The Samsung Galaxy Note 7 is an awesome piece of engineering. Beautifully crafted, inside and outside. Something to aim and yearn for, until the recent mishap. Some Note 7 units started blowing up on its users. Reports of explosion came from different parts of the world, some airports have already placed a ban on the device. Samsung is asking users to return their devices for replacement.
Can Samsung remotely deactivate Devices?
In a new twist, a report online claims that Samsung threatens to deactivate all Note 7 units if they are not returned by September 30th. An excerpt from the report:
According to French Redditor LimboJr, Samsung representatives mentioned during a phone call that they will be taking matters into their own hands, ensuring there are no defective Galaxy Note devices out there. It seems the phone maker plans to remotely deactivate all affected smartphones by September 30th, which means you will have to get it exchanged… or live with an amazingly expensive paper weight.
This might not be the case in all markets. Nevertheless, the whole idea is that users return their phones for replacement. Curious me is asking questions. Was that threat real? Could Samsung actually remotely deactivate all unreturned Galaxy Note 7 units? Honestly, empty threat or not, I’m not comfortable with the fact that such a thing could happen.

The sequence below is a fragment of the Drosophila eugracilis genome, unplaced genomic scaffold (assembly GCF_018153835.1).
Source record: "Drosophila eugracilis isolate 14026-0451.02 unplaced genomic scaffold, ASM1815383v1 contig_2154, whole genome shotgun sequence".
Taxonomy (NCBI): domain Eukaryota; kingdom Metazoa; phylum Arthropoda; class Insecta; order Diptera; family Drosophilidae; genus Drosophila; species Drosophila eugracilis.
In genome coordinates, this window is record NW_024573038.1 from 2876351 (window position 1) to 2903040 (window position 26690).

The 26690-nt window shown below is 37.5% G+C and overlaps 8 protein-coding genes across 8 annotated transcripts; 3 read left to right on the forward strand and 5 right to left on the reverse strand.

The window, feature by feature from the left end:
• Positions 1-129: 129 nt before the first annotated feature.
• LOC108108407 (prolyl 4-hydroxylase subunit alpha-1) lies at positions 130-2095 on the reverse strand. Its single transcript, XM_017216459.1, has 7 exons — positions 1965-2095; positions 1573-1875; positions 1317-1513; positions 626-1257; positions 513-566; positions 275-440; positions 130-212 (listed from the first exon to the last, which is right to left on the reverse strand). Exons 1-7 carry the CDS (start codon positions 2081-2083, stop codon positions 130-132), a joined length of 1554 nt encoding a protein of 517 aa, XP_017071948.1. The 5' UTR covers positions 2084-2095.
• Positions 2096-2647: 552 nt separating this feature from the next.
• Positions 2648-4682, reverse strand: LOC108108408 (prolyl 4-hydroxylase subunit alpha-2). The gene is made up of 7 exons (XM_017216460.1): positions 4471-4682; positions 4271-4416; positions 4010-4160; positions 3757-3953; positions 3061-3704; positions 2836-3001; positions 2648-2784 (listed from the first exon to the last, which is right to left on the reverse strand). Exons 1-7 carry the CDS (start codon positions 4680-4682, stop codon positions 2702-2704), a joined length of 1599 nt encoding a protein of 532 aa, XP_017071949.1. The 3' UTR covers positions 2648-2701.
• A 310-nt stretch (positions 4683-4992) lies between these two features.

Samsung has since refuted and denied that any of such will happen, though they said “further guidance” will be published on their website. Whether you now believe them or not is up to you.
So, the Samsung Note 7 issue aside, imagine a situation where your smartphone is remotely deactivated. Your smartphone instantly becomes a metal slab in your hands. That’s a device that you paid money for. Should any manufacturer have the power to do that? What do you make of this? Your thoughts.
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